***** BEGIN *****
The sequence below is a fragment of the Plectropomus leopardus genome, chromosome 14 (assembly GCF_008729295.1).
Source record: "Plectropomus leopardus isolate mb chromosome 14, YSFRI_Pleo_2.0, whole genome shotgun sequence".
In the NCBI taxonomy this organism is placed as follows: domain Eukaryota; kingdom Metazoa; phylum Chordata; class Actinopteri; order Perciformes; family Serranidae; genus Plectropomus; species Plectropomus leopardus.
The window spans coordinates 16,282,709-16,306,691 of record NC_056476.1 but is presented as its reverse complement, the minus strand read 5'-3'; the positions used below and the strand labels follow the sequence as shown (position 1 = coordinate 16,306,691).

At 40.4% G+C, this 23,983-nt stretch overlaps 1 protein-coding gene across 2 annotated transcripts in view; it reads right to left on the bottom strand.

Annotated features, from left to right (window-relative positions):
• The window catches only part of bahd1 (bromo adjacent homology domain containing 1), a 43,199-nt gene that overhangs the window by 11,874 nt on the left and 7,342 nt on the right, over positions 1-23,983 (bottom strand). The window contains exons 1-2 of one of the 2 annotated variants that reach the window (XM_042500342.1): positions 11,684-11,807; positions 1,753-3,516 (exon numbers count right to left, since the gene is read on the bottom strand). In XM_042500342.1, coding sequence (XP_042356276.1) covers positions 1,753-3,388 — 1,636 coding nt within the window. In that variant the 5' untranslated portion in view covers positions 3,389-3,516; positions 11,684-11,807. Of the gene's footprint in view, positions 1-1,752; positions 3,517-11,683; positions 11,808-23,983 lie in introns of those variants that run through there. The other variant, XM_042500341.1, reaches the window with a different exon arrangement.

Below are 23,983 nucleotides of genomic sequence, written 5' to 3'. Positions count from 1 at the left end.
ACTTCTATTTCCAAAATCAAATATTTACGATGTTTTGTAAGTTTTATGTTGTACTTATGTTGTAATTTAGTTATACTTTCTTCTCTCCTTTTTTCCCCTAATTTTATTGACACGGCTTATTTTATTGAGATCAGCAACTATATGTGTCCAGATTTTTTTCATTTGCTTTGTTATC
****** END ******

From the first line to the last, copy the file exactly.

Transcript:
The sequence below is a fragment of the Plectropomus leopardus genome, chromosome 14 (assembly GCF_008729295.1).
Source record: "Plectropomus leopardus isolate mb chromosome 14, YSFRI_Pleo_2.0, whole genome shotgun sequence".
In the NCBI taxonomy this organism is placed as follows: domain Eukaryota; kingdom Metazoa; phylum Chordata; class Actinopteri; order Perciformes; family Serranidae; genus Plectropomus; species Plectropomus leopardus.
The window spans coordinates 16,282,709-16,306,691 of record NC_056476.1 but is presented as its reverse complement, the minus strand read 5'-3'; the positions used below and the strand labels follow the sequence as shown (position 1 = coordinate 16,306,691).

At 40.4% G+C, this 23,983-nt stretch overlaps 1 protein-coding gene across 2 annotated transcripts in view; it reads right to left on the bottom strand.

Annotated features, from left to right (window-relative positions):
• The window catches only part of bahd1 (bromo adjacent homology domain containing 1), a 43,199-nt gene that overhangs the window by 11,874 nt on the left and 7,342 nt on the right, over positions 1-23,983 (bottom strand). The window contains exons 1-2 of one of the 2 annotated variants that reach the window (XM_042500342.1): positions 11,684-11,807; positions 1,753-3,516 (exon numbers count right to left, since the gene is read on the bottom strand). In XM_042500342.1, coding sequence (XP_042356276.1) covers positions 1,753-3,388 — 1,636 coding nt within the window. In that variant the 5' untranslated portion in view covers positions 3,389-3,516; positions 11,684-11,807. Of the gene's footprint in view, positions 1-1,752; positions 3,517-11,683; positions 11,808-23,983 lie in introns of those variants that run through there. The other variant, XM_042500341.1, reaches the window with a different exon arrangement.

Below are 23,983 nucleotides of genomic sequence, written 5' to 3'. Positions count from 1 at the left end.
ACTTCTATTTCCAAAATCAAATATTTACGATGTTTTGTAAGTTTTATGTTGTACTTATGTTGTAATTTAGTTATACTTTCTTCTCTCCTTTTTTCCCCTAATTTTATTGACACGGCTTATTTTATTGAGATCAGCAACTATATGTGTCCAGATTTTTTTCATTTGCTTTGTTATC